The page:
23 September, 2016

Why do some scorpions climb onto scrubs in Spain?

Foraging behavior in scorpions (as in all animals) is balance between food availability and predation risk. And in scorpions, cannibalism is a well known risk, especially when individuals of different sizes live in the same population. Distribution and behavior of foraging scorpions will therefore be shaped by resource availability and predation risk.

Francisco Sánchez-Piñero and Fernando Urbano-Tenorio have recently published a study on foraging behavior and shrub climbing in the buthid Buthus occitanus (Amoreux, 1789) in Spain. The study did not support a hypotheses explaining shrub climbing based on resource availability, but did support to the hypothesis that shrub climbing in the scorpion Buthus occitanus is related to predator (cannibal) avoidance.

The distribution and behavior of foraging animals usually imply a balance between resource availability and predation risk. In some predators such as scorpions, cannibalism constitutes an important mortality factor determining their ecology and behavior. Climbing on vegetation by scorpions has been related both to prey availability and to predation (cannibalism) risk. We tested different hypotheses proposed to explain climbing on vegetation by scorpions. We analyzed shrub climbing in Buthus cf. occitanus with regard to the following: a) better suitability of prey size for scorpions foraging on shrubs than on the ground, b) selection of shrub species with higher prey load, c) seasonal variations in prey availability on shrubs, and d) whether or not cannibalism risk on the ground increases the frequency of shrub climbing. Prey availability on shrubs was compared by estimating prey abundance in sticky traps placed in shrubs. A prey sample from shrubs was measured to compare prey size. Scorpions were sampled in six plots (50 m x 10 m) to estimate the proportion of individuals climbing on shrubs. Size difference and distance between individuals and their closest scorpion neighbor were measured to assess cannibalism risk. The results showed that mean prey size was two-fold larger on the ground. Selection of particular shrub species was not related to prey availability. Seasonal variations in the number of scorpions on shrubs were related to the number of active scorpions, but not with fluctuations in prey availability. Size differences between a scorpion and its nearest neighbor were positively related with a higher probability for a scorpion to climb onto a shrub when at a disadvantage, but distance was not significantly related. These results do not support hypotheses explaining shrub climbing based on resource availability. By contrast, our results provide evidence that shrub climbing is related to cannibalism risk.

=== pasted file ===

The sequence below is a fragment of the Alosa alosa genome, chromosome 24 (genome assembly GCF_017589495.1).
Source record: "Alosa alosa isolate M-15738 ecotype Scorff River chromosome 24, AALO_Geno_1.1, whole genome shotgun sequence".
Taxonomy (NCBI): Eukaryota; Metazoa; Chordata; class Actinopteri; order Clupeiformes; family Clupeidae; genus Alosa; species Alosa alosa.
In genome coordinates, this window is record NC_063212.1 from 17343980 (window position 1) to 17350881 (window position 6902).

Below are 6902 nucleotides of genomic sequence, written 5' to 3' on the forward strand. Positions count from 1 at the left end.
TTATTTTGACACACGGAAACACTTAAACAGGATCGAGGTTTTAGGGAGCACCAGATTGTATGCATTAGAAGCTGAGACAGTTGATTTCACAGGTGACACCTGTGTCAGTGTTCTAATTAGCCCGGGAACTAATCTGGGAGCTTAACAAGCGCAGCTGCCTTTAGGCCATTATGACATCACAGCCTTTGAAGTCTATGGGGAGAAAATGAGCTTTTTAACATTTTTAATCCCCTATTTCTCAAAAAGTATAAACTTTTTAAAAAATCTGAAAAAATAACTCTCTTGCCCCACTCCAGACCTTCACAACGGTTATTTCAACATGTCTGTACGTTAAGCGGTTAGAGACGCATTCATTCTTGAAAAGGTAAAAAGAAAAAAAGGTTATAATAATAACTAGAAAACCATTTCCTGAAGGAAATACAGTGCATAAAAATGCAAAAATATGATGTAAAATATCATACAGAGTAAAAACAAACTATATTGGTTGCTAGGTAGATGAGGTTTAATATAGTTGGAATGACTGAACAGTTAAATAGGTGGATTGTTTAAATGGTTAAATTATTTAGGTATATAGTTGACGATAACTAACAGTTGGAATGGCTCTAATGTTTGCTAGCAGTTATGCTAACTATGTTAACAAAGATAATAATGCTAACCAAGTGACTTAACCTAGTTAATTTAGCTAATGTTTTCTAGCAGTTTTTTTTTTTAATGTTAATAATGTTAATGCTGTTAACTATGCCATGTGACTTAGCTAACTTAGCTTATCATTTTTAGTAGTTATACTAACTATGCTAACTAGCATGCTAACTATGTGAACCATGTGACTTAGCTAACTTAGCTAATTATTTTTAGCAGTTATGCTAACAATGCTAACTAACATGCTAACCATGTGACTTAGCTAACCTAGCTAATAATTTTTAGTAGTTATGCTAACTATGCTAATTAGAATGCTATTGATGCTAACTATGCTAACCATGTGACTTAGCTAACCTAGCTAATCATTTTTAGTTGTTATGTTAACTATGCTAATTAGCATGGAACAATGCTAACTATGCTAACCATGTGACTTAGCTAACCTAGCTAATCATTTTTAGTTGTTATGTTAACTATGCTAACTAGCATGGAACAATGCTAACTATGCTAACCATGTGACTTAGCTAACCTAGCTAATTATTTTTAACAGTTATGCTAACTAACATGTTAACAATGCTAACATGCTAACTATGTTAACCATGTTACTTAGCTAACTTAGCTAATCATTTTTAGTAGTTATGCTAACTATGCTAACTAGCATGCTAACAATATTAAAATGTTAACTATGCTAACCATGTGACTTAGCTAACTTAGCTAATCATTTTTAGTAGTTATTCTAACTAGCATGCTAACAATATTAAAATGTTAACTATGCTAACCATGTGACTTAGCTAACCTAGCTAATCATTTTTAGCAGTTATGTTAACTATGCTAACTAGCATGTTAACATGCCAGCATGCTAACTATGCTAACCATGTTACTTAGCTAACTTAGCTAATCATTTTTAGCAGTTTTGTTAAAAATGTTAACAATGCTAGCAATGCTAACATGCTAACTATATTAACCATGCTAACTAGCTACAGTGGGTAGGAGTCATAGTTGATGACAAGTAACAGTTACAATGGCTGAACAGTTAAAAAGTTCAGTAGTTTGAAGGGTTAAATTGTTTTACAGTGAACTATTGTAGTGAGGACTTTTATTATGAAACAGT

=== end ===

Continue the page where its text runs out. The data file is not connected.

Sanchez-Pinero F, Urbano-Tenorio F. Watch Out for Your Neighbor: Climbing onto Shrubs Is Related to Risk of Cannibalism in the Scorpion Buthus cf. occitanus. PLoS One. 2016;11(9):e0161747. [Open Access]

Thanks to Matt Simon for informing me about this paper!

No comments: